Things started becoming worse. There was some turbulence at home, which made the situation even more chaotic. I started avoiding going to school, making up some excuse or the other. I just couldn’t face the ridicule of my peers and reprimands of my teachers.

I tried my best to explain this to my parents. While my dad was empathetic, my mum’s reaction was brutal. “What will you do, if you don’t go to school? Sit in a shop and sell furniture like your cousins?”

“I shall take the exams as a private candidate.”

“Don’t talk nonsense. So what if you have done badly in a couple of tests? That is not the end of everything. You still have enough time before the boards. From next Monday, you have to go.”

Monday was four days away. I started sweating. I couldn’t sleep at night. The very thought of going to school and facing the scorn of my classmates and the puzzled look of my teachers as I drew a blank at every question was excruciatingly painful.

On Sunday night I made a pathetic attempt to commit suicide by swallowing phenyl. Babuji caught me as I was raising the bottle to my mouth. He didn’t shout or yell. He simply enveloped me in a bear hug and I clung to him. Both of us stood holding each other, crying silently.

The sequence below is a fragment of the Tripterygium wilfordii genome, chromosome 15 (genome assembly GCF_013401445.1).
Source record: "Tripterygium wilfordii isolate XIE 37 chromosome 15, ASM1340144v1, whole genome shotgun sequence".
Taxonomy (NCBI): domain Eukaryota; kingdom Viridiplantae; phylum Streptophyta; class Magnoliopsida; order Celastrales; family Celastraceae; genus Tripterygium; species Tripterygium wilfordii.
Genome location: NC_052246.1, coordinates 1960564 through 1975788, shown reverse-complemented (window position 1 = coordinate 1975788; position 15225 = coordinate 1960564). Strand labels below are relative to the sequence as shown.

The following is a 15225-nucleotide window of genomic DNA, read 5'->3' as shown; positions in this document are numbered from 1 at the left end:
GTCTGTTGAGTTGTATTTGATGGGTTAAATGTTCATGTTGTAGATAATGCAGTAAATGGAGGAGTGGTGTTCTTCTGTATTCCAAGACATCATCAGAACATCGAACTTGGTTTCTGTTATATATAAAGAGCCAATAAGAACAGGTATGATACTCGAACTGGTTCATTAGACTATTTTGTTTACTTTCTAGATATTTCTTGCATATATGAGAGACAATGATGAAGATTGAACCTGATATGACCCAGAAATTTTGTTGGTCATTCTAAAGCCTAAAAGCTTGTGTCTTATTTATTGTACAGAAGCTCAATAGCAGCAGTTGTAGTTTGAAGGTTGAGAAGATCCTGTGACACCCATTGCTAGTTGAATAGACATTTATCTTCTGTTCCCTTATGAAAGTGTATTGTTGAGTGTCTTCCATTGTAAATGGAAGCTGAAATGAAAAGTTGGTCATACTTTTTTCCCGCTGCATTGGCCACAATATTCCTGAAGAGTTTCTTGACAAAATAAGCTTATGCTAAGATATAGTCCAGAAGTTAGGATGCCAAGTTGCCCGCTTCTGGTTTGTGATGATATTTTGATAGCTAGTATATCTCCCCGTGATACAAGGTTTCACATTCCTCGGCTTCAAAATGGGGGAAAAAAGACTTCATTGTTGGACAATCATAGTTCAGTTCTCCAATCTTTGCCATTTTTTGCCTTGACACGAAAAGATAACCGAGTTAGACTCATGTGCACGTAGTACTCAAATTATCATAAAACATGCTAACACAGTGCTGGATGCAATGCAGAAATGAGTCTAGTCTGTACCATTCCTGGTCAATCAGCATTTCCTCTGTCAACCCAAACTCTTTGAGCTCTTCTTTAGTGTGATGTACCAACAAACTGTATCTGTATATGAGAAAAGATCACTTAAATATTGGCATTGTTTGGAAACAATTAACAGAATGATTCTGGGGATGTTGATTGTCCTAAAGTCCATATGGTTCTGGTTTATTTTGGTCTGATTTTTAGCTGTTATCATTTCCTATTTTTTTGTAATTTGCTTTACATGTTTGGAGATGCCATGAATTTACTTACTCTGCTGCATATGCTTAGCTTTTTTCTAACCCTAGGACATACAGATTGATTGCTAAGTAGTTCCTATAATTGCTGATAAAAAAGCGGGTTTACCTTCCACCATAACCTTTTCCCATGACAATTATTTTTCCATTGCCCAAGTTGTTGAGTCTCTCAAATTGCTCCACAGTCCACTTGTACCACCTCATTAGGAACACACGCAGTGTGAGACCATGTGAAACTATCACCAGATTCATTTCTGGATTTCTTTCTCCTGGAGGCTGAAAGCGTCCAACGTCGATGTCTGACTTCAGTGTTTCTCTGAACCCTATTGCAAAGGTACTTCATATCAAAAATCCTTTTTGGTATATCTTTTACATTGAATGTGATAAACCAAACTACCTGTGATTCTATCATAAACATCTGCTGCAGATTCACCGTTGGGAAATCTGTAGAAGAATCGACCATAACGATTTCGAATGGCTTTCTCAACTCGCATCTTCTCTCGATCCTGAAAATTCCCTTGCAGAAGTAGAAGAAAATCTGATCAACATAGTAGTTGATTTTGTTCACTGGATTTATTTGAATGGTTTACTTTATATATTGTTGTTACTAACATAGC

After this incident, my father simply took charge of everything. He got me a new set of books since I was changing boards, looked for a tuition master and chalked out a timetable for me. My mother and my sister never mentioned anything directly, but their oblique remarks and facial expressions indicated that I was a coward who had made a mess of his life. However, my dad did not make me feel guilty even once. He was always at my side offering unconditional love and unobtrusive guidance.

For the finals exams, he would take me to the examination centre and sit outside for the entire duration of the exam, under a tree, in the month of May when the mercury was hovering around 45 degrees centigrade. When the results were declared I had secured a first class.

I had beaten the odds thanks to my father–my forever friend.